Ronald Reagan is doing all right so far in the suburbs and small cities of the Midwest and West, but there seems to be some concern about the "belligerence" of his foreign policy comments.
In part, that is the carryover of the "warmonger" label that Jimmy Carter tried to pin on him in last fall's campaign. But the fear has been rekindled by some of Reagan's and Secretary of State Alexander Haig's statements in the opening weeks of the new administration.
Personally, I am not persuaded that there is much to be disturbed about in what Reagan and Haig have had to say. But when you hear the same concern expressed, in almost the same words, by townspeople, journalists and students in places as diverse as Salt Lake City, Grand Junction, Topeka, Madison and Evanston -- as I did last week -- then it begins to register.
What triggered the worries were the Reagan comments at his first press conference, suggesting that, in his view, the Soviet Union was implacably committed to the course of seeking world domination and would use any tactic it could to achieve that goal. Haig added fuel to the fire with his charge that the Soviets were supporters of international terrorism. Pravda and other organs of Soviet propaganda have been replying with equally bristling language.
What I said when the topic came up -- as it did at every stop on last week's itinerary -- was that there were two reasons why I thought the Russians were unlikely to find the Reagan-Haig rhetoric as provocative as their counter-propaganda rumbles might suggest.
The first is that Ronald Reagan has been saying exactly the same things about the Soviet Union for the last quarter-century. And the Russians have to have a good book on Reagan.
Here, for example, is Reagan on the Vietnam War, in a book called "Ronald Reagan's Call to Action," published five years ago: "The plain truth of the matter is that we were there [in Vietnam] to counter the master plan of the Communists for world conquest, and it's a lot easier and safer to counter it 8,000 miles away than to wait until they land in Long Beach. . . . The Communist master plan, as we know it from published reports, from intelligence sources and from our own painful experience, is to isolate free nations, one by one, stimulating and supplying revolution without endangering their own troops. What they did in Vietnam was simply to follow the plan they have pursued in many countries around the world. . . . There is a Communist plan for world conquest, and its final step is to conquer the United States."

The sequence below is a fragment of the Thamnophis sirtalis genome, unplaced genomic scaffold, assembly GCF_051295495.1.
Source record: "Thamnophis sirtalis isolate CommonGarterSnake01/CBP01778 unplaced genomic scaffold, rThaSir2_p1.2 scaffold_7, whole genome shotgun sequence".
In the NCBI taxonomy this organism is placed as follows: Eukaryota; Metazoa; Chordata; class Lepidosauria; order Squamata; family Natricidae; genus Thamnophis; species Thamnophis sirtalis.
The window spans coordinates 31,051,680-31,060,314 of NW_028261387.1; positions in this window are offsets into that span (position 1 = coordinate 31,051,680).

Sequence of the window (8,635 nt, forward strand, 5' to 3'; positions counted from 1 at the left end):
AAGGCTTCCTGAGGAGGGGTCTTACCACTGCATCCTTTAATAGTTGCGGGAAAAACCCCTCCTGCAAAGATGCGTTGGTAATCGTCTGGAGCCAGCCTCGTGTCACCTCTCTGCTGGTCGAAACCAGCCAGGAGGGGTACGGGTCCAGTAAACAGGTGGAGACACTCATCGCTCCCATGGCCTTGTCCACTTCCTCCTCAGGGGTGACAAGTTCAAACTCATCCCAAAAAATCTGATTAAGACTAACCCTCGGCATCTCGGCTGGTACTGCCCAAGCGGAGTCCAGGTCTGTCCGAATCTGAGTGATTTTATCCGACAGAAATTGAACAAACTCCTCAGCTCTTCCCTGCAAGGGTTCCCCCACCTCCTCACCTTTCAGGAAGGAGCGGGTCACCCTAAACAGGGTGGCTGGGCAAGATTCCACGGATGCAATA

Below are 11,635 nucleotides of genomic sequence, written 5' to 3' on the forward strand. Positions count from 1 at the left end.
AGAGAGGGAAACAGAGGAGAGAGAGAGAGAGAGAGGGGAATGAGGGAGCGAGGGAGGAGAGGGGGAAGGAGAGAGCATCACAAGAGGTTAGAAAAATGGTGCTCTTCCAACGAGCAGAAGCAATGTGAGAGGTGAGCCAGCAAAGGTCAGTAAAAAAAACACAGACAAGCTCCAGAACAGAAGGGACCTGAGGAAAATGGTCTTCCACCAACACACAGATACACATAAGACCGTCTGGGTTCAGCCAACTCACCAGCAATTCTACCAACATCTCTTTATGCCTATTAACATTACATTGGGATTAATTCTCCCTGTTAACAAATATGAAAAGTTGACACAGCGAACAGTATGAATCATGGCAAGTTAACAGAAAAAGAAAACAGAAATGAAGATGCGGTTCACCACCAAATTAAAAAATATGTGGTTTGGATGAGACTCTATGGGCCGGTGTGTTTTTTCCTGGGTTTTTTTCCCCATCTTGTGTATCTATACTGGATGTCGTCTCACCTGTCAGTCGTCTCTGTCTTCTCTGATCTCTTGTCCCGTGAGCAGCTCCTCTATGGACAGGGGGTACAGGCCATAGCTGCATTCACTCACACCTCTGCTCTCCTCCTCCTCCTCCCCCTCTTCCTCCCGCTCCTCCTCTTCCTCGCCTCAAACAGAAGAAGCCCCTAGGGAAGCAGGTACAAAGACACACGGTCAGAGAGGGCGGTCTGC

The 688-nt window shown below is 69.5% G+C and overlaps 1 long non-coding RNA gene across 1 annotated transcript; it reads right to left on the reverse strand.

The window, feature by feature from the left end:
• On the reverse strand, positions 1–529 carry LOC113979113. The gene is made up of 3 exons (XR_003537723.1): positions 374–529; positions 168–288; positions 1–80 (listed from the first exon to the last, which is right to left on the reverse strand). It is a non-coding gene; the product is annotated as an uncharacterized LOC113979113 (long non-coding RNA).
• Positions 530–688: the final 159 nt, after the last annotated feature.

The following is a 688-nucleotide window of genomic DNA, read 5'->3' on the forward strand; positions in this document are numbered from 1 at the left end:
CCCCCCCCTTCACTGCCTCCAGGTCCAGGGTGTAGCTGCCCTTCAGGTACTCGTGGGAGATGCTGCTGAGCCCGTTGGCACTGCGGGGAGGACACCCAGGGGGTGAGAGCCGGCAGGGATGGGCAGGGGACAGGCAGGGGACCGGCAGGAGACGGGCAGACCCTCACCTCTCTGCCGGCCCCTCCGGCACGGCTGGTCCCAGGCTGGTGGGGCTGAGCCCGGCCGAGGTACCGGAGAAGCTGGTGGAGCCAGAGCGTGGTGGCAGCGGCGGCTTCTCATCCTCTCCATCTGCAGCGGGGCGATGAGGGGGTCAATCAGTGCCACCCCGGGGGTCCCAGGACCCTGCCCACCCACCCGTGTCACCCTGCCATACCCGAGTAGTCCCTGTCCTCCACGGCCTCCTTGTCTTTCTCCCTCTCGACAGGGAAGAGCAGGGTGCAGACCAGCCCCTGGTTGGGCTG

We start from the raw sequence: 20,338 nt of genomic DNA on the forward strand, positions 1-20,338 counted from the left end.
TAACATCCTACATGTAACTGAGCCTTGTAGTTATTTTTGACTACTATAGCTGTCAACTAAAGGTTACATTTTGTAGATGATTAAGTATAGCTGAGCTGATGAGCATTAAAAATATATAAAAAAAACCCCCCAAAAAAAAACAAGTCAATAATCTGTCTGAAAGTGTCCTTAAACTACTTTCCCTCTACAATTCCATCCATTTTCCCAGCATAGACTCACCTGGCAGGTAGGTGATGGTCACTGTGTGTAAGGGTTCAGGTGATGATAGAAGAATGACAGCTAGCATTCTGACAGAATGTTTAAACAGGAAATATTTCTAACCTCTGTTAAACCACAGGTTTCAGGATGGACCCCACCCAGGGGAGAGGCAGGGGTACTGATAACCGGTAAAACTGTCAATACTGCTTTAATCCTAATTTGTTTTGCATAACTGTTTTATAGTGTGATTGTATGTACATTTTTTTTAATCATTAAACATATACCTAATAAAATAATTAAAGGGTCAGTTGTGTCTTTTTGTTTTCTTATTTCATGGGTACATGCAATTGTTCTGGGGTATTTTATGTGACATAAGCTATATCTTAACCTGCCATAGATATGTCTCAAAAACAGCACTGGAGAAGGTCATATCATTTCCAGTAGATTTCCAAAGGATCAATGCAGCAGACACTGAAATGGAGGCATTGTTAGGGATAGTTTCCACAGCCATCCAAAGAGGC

Now, I assume that the computers in the Kremlin Bureau of American Affairs have all that old Reagan rhetoric coded and indexed, so Brezhnev and Co. can hardly be surprised to hear him saying what he is saying.
The second reason why I doubt they find this language "provocative" is that Reagan has no interest in disturbing or challenging the Soviet regime at home.
My impression is that what bothered Moscow about Jimmy Carter was his tendency, in his first two years in office to agitate the "human rights" issue. t"Human rights," to them, is an issue of internal security and the protection of their own authoritarian regime. I doubt very much that the Reagan language about Russia's inclination to expand its external empire is one bit as "provocative," in Russian eyes, as Carter's correspondence with celebrated Soviet dissidents or his public championing of their cause.
Reagan has turned off the "human rights" rhetoric and is plainly prepared to take a live-and-let-live attitude toward internal Soviet repression. He is being very cautious in his comments on the Polish situation, which, far more than any provocation from Washington, might cause the Soviets to move their armed forces into action.
That, at least, in my view. But the citizens I met last week -- or at least a good many of them -- are disturbed and a bit frightened by the exchange of epithets between the new president and the men in the Kremlin. I note this -- without agreeing -- as the only jarring note so far in Reagan's smooth acquisition of authority.